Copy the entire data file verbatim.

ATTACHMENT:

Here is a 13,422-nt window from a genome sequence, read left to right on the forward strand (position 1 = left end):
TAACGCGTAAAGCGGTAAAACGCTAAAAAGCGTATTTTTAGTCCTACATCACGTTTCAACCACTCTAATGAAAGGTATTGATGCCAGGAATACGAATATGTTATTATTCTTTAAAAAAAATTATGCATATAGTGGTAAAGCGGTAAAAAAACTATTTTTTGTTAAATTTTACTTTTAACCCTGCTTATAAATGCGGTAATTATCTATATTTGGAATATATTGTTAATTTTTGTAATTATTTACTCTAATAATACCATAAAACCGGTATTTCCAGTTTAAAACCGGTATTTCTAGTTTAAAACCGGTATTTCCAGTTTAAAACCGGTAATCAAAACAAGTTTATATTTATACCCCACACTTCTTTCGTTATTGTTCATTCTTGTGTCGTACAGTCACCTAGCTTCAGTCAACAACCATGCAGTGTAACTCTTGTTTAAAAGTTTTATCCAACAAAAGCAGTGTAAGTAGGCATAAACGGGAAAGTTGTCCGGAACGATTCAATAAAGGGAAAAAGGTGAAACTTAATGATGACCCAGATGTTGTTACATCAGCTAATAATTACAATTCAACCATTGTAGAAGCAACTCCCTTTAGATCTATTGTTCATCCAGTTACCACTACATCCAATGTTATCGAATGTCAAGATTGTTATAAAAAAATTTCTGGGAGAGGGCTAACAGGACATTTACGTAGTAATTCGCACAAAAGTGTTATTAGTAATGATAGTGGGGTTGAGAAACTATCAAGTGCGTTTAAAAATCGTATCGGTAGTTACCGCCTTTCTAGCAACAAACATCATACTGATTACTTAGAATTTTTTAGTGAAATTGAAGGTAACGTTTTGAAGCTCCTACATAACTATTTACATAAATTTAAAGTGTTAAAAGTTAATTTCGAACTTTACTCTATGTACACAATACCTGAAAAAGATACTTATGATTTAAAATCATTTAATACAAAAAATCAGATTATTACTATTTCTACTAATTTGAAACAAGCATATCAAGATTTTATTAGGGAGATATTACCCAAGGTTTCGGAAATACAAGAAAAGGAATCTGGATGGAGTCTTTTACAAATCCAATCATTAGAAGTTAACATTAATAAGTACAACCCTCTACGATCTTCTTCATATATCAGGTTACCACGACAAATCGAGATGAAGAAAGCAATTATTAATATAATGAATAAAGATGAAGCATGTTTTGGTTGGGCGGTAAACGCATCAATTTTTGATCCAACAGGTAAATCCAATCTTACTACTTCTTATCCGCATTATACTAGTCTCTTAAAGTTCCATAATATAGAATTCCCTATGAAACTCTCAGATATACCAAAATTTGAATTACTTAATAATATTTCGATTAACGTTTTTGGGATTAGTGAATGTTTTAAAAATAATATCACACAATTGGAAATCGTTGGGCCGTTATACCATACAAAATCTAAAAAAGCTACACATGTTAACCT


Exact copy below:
Here is a 13,422-nt window from a genome sequence, read left to right on the forward strand (position 1 = left end):
TAACGCGTAAAGCGGTAAAACGCTAAAAAGCGTATTTTTAGTCCTACATCACGTTTCAACCACTCTAATGAAAGGTATTGATGCCAGGAATACGAATATGTTATTATTCTTTAAAAAAAATTATGCATATAGTGGTAAAGCGGTAAAAAAACTATTTTTTGTTAAATTTTACTTTTAACCCTGCTTATAAATGCGGTAATTATCTATATTTGGAATATATTGTTAATTTTTGTAATTATTTACTCTAATAATACCATAAAACCGGTATTTCCAGTTTAAAACCGGTATTTCTAGTTTAAAACCGGTATTTCCAGTTTAAAACCGGTAATCAAAACAAGTTTATATTTATACCCCACACTTCTTTCGTTATTGTTCATTCTTGTGTCGTACAGTCACCTAGCTTCAGTCAACAACCATGCAGTGTAACTCTTGTTTAAAAGTTTTATCCAACAAAAGCAGTGTAAGTAGGCATAAACGGGAAAGTTGTCCGGAACGATTCAATAAAGGGAAAAAGGTGAAACTTAATGATGACCCAGATGTTGTTACATCAGCTAATAATTACAATTCAACCATTGTAGAAGCAACTCCCTTTAGATCTATTGTTCATCCAGTTACCACTACATCCAATGTTATCGAATGTCAAGATTGTTATAAAAAAATTTCTGGGAGAGGGCTAACAGGACATTTACGTAGTAATTCGCACAAAAGTGTTATTAGTAATGATAGTGGGGTTGAGAAACTATCAAGTGCGTTTAAAAATCGTATCGGTAGTTACCGCCTTTCTAGCAACAAACATCATACTGATTACTTAGAATTTTTTAGTGAAATTGAAGGTAACGTTTTGAAGCTCCTACATAACTATTTACATAAATTTAAAGTGTTAAAAGTTAATTTCGAACTTTACTCTATGTACACAATACCTGAAAAAGATACTTATGATTTAAAATCATTTAATACAAAAAATCAGATTATTACTATTTCTACTAATTTGAAACAAGCATATCAAGATTTTATTAGGGAGATATTACCCAAGGTTTCGGAAATACAAGAAAAGGAATCTGGATGGAGTCTTTTACAAATCCAATCATTAGAAGTTAACATTAATAAGTACAACCCTCTACGATCTTCTTCATATATCAGGTTACCACGACAAATCGAGATGAAGAAAGCAATTATTAATATAATGAATAAAGATGAAGCATGTTTTGGTTGGGCGGTAAACGCATCAATTTTTGATCCAACAGGTAAATCCAATCTTACTACTTCTTATCCGCATTATACTAGTCTCTTAAAGTTCCATAATATAGAATTCCCTATGAAACTCTCAGATATACCAAAATTTGAATTACTTAATAATATTTCGATTAACGTTTTTGGGATTAGTGAATGTTTTAAAAATAATATCACACAATTGGAAATCGTTGGGCCGTTATACCATACAAAATCTAAAAAAGCTACACATGTTAACCT